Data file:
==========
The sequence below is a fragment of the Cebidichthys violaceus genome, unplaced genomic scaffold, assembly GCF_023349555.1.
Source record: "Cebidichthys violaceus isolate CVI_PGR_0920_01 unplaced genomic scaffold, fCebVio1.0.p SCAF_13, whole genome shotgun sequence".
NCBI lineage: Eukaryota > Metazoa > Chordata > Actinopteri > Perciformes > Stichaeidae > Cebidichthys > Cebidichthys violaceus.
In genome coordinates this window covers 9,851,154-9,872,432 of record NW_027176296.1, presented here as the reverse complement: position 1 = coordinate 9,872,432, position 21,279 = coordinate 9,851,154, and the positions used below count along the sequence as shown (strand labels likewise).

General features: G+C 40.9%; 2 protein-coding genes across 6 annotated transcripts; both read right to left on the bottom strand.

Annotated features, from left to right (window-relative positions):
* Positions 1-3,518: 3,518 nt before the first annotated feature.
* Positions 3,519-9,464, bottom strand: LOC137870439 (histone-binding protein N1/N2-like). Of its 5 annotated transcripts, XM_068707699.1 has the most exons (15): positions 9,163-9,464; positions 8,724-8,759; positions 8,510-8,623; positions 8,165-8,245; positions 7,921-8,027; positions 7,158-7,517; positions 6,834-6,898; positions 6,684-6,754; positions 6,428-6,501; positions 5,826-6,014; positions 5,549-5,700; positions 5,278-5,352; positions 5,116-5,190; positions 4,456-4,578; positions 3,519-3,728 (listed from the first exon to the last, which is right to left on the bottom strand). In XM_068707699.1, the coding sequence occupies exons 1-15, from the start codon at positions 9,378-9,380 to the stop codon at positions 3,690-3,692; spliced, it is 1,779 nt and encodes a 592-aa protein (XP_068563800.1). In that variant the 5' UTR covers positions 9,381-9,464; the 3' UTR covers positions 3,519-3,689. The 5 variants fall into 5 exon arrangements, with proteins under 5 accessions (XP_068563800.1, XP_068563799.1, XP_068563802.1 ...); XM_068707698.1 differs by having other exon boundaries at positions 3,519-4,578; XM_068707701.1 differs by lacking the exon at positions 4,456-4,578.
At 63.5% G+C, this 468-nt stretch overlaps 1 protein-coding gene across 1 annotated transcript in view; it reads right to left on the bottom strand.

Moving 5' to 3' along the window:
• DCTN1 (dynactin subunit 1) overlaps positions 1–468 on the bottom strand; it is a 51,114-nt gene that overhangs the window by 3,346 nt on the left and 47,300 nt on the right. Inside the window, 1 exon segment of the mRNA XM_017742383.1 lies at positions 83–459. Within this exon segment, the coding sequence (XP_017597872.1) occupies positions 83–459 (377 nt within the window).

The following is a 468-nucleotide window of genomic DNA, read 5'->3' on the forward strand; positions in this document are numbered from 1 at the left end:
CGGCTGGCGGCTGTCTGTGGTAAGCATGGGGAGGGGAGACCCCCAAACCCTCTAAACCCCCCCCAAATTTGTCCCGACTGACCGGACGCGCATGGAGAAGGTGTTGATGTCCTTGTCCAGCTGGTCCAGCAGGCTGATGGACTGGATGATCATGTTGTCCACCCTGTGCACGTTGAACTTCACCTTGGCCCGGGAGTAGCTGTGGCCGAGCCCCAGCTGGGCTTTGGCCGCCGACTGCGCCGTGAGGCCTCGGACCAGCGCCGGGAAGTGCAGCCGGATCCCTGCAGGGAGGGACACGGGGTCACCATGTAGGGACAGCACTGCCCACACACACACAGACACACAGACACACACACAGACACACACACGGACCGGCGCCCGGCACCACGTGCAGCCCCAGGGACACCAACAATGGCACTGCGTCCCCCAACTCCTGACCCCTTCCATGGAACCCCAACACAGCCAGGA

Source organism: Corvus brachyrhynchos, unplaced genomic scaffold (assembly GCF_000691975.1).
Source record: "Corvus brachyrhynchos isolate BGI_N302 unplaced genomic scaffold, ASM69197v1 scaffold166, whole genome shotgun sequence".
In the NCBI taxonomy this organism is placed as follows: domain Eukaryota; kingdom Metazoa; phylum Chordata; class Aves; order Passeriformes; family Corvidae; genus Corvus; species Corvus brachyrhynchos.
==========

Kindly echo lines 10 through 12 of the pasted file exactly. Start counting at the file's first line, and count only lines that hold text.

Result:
Moving 5' to 3' along the window:
• DCTN1 (dynactin subunit 1) overlaps positions 1–468 on the bottom strand; it is a 51,114-nt gene that overhangs the window by 3,346 nt on the left and 47,300 nt on the right. Inside the window, 1 exon segment of the mRNA XM_017742383.1 lies at positions 83–459. Within this exon segment, the coding sequence (XP_017597872.1) occupies positions 83–459 (377 nt within the window).

The following is a 468-nucleotide window of genomic DNA, read 5'->3' on the forward strand; positions in this document are numbered from 1 at the left end: